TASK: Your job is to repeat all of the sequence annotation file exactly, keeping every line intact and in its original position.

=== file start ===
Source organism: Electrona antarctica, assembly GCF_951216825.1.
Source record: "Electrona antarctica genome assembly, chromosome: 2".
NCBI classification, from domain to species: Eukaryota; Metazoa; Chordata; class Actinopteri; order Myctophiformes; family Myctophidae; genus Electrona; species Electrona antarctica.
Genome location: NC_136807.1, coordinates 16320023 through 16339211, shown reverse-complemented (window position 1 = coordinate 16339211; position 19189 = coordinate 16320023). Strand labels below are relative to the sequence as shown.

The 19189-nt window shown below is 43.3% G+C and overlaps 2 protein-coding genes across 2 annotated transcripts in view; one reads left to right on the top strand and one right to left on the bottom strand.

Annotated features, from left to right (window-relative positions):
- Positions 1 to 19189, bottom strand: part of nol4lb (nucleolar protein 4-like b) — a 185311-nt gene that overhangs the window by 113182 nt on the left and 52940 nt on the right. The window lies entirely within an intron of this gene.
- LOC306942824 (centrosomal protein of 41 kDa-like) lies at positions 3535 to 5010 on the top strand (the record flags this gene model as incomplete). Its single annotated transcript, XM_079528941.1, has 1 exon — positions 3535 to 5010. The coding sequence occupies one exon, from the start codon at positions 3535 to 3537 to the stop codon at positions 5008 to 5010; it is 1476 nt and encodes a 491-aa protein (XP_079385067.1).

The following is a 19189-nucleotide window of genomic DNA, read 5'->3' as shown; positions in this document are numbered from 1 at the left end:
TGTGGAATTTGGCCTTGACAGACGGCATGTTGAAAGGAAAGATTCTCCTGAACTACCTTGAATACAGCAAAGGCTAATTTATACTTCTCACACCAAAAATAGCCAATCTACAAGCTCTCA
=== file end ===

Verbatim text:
Source organism: Electrona antarctica, assembly GCF_951216825.1.
Source record: "Electrona antarctica genome assembly, chromosome: 2".
NCBI classification, from domain to species: Eukaryota; Metazoa; Chordata; class Actinopteri; order Myctophiformes; family Myctophidae; genus Electrona; species Electrona antarctica.
Genome location: NC_136807.1, coordinates 16320023 through 16339211, shown reverse-complemented (window position 1 = coordinate 16339211; position 19189 = coordinate 16320023). Strand labels below are relative to the sequence as shown.

The 19189-nt window shown below is 43.3% G+C and overlaps 2 protein-coding genes across 2 annotated transcripts in view; one reads left to right on the top strand and one right to left on the bottom strand.

Annotated features, from left to right (window-relative positions):
- Positions 1 to 19189, bottom strand: part of nol4lb (nucleolar protein 4-like b) — a 185311-nt gene that overhangs the window by 113182 nt on the left and 52940 nt on the right. The window lies entirely within an intron of this gene.
- LOC306942824 (centrosomal protein of 41 kDa-like) lies at positions 3535 to 5010 on the top strand (the record flags this gene model as incomplete). Its single annotated transcript, XM_079528941.1, has 1 exon — positions 3535 to 5010. The coding sequence occupies one exon, from the start codon at positions 3535 to 3537 to the stop codon at positions 5008 to 5010; it is 1476 nt and encodes a 491-aa protein (XP_079385067.1).

The following is a 19189-nucleotide window of genomic DNA, read 5'->3' as shown; positions in this document are numbered from 1 at the left end:
TGTGGAATTTGGCCTTGACAGACGGCATGTTGAAAGGAAAGATTCTCCTGAACTACCTTGAATACAGCAAAGGCTAATTTATACTTCTCACACCAAAAATAGCCAATCTACAAGCTCTCA